Pursuing the two Rs
Some parents may work a little too hard at parenting through words alone. Let’s face it, words are readily available, can be delivered quickly, and are easy to cite later (“How many times must I tell you…?!”).
But responsibility and respect (the two ‘R’s) are hard to teach with words. Teaching R & R is done through the granting of privileges based on evident readiness to handle them properly, and by providing rewards that have been earned. The opposite—entitlement—is taught by granting rewards and privileges based on little or no evidence of deservedness or readiness, perhaps just because her/his peers enjoy the privilege, or because you’re tired of the whining. Dr. Marsha B. Sauls describes it as “rewarding children just for existing.”
Both R & R and entitlement are learned behaviors, primarily assimilated through the actions of parents, teachers, grandparents etc. Children, however, can slip quite easily into a state of entitlement, since it’s easier for the adults to inadvertently teach entitlement than to deliberately and methodically teach responsibility and respect. Giving in to a child’s demand for an indulgence solves the problem in the immediate term, and busy parents are naturally driven to solve as many problems as they can as abruptly as they can. Resisting surrender until a reward or privilege is earned instills responsibility and respect, but leaves you with a less-than-happy child for a while. Hopefully all parents indulge their children at times; the question to ask is, “Am I doing it so often that my child is developing an ‘entitled’ attitude? How can I really tell?”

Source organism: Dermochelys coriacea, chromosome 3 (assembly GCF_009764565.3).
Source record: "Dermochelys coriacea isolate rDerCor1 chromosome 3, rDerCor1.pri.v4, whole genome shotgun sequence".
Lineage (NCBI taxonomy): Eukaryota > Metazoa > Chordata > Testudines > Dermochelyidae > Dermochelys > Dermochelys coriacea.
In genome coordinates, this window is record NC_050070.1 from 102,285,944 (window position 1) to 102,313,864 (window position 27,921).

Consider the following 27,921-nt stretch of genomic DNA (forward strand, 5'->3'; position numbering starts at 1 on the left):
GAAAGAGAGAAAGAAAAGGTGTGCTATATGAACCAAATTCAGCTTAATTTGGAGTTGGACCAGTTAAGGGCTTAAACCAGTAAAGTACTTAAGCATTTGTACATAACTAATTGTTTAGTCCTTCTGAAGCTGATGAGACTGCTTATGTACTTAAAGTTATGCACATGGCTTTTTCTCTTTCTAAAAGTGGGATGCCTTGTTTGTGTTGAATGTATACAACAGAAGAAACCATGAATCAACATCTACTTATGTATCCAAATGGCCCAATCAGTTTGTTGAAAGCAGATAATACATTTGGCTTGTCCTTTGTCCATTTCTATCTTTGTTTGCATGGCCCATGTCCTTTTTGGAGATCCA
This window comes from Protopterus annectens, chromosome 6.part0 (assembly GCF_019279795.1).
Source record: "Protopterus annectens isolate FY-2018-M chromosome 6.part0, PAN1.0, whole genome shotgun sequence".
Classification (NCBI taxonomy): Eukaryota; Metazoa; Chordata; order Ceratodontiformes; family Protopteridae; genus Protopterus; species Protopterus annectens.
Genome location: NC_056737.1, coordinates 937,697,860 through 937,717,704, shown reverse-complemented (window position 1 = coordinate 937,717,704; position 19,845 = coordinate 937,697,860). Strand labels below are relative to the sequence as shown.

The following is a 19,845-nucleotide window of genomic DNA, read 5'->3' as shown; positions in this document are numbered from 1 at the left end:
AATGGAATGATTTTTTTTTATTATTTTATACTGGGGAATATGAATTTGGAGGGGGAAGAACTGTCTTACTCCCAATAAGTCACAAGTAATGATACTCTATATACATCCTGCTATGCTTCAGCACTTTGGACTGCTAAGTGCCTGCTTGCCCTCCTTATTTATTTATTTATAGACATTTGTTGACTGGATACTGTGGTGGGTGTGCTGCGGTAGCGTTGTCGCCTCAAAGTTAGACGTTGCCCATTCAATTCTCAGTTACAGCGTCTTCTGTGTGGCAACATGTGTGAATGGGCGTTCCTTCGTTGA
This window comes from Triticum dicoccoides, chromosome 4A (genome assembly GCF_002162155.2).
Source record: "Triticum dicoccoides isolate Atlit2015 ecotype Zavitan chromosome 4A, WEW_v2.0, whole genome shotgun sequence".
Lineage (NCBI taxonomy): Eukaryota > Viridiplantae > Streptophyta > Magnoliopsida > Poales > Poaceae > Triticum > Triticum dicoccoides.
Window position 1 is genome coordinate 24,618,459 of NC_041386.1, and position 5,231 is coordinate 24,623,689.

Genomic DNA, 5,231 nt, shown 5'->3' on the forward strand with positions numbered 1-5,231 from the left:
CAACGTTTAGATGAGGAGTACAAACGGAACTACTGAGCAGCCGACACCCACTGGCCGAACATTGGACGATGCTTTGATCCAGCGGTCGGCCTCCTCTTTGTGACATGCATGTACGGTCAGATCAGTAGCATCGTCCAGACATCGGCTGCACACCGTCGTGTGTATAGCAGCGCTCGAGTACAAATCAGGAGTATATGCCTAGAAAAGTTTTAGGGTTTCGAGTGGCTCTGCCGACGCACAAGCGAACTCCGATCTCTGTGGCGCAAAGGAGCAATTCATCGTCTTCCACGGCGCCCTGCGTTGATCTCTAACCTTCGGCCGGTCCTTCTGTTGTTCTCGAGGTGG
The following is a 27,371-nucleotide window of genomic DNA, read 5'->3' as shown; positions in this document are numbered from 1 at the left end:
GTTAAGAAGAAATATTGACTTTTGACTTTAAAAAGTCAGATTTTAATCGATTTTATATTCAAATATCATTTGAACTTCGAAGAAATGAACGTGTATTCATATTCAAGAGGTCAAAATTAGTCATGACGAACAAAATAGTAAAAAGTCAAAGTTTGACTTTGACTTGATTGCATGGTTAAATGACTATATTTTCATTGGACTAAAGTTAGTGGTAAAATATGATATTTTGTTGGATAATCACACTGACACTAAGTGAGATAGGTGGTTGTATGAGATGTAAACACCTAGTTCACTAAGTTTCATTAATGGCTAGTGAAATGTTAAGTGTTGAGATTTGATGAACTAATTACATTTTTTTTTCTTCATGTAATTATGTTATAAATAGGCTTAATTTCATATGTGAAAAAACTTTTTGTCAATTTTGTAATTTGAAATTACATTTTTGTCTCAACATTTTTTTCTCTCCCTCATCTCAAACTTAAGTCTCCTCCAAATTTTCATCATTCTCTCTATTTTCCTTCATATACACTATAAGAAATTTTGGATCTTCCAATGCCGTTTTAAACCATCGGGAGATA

As the holiday season approaches, the appearance of either responsible & respectful or entitled behaviors tend to come forth in children. At this time of year your family might be one of many preparing for the events and rituals that mark your own personal, spiritual or cultural seasonal celebrations. In many households in many parts of the world these celebrations include gift-giving. Joyful gift-giving is central to many holiday notions of generosity, affection, and community. But let’s face it, for most kids the focus is quite different, and while your heart may be made full in the act of giving, the focus for the children is likely to be fixed on the receiving.
Nothing unusual about that. What’s important is a child’s reaction in the receiving of a gift not wanted or not receiving the gift he had in mind. Just as with privileges not yet granted, or rescinded, there is a responsible and respectful way to handle disappointment and there is an entitled way. In either case, the child will be disappointed, and it will probably show. But the R & R child will process the disappointment fairly quickly and move on; the entitled child will escalate their disappointment into anger and belligerence.
Parents understand that they do not own their children, that they are merely temporary caretakers, nurturing their children out of love. Some children understand this too. But an entitled child has come to believe that they “own” their world, own their rewards and privileges, and in a sense own their parents. You can’t rightfully deny or take away their belongings—not if you are seen as being one!